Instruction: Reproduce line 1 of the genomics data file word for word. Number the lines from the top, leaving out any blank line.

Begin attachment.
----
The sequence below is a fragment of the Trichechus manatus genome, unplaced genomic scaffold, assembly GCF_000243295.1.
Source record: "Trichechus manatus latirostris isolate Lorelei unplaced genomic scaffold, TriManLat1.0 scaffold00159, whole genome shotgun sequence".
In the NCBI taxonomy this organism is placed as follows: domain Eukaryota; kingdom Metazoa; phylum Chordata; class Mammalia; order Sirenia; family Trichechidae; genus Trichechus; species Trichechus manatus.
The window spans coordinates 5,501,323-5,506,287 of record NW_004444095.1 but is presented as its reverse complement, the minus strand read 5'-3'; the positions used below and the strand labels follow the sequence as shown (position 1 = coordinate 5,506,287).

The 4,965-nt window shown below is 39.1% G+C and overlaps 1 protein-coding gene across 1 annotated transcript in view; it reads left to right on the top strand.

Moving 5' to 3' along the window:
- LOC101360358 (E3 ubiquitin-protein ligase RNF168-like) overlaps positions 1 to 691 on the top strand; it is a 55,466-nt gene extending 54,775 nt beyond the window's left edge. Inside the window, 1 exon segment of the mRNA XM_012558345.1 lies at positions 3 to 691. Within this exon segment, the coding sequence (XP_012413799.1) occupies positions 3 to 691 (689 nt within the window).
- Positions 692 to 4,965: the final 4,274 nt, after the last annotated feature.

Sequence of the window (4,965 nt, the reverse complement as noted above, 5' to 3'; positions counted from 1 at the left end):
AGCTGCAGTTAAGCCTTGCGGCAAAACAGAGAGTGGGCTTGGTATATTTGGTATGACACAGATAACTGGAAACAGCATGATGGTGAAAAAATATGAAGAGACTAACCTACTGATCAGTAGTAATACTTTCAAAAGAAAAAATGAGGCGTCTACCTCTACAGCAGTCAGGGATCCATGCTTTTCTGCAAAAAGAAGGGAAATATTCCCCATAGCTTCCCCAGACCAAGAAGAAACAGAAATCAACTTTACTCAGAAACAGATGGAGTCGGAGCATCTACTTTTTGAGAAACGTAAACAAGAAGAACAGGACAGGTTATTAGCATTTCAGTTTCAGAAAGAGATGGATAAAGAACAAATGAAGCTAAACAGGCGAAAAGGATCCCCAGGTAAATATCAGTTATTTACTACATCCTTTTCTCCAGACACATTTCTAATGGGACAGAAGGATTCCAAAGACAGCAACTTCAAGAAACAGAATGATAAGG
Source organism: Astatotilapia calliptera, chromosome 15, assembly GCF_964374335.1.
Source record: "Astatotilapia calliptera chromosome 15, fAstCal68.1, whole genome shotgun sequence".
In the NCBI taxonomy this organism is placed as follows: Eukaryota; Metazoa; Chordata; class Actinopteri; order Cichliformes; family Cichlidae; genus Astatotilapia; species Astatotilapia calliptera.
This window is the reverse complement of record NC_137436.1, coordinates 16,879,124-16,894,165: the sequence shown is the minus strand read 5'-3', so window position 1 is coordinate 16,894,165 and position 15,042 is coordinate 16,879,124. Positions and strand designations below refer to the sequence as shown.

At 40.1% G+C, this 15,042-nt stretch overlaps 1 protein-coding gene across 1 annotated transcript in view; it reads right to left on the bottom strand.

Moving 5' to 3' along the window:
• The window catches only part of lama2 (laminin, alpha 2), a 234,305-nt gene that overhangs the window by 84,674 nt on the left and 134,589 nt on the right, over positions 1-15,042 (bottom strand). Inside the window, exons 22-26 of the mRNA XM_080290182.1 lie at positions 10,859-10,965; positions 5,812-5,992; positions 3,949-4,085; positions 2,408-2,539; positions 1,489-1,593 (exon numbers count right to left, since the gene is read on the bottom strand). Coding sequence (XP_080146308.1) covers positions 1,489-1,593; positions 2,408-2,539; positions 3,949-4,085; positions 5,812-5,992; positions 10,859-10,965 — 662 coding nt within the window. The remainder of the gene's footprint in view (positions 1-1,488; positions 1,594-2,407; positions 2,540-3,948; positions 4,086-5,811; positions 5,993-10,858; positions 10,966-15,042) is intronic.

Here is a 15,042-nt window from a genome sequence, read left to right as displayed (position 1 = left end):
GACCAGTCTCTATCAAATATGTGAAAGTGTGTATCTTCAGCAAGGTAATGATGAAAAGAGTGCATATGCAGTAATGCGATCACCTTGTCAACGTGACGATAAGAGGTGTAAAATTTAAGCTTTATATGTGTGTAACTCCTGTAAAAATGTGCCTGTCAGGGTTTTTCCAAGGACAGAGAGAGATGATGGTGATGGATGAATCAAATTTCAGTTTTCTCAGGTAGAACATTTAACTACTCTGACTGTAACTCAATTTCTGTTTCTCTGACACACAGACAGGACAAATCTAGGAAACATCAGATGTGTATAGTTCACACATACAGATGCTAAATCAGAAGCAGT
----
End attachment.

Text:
The sequence below is a fragment of the Trichechus manatus genome, unplaced genomic scaffold, assembly GCF_000243295.1.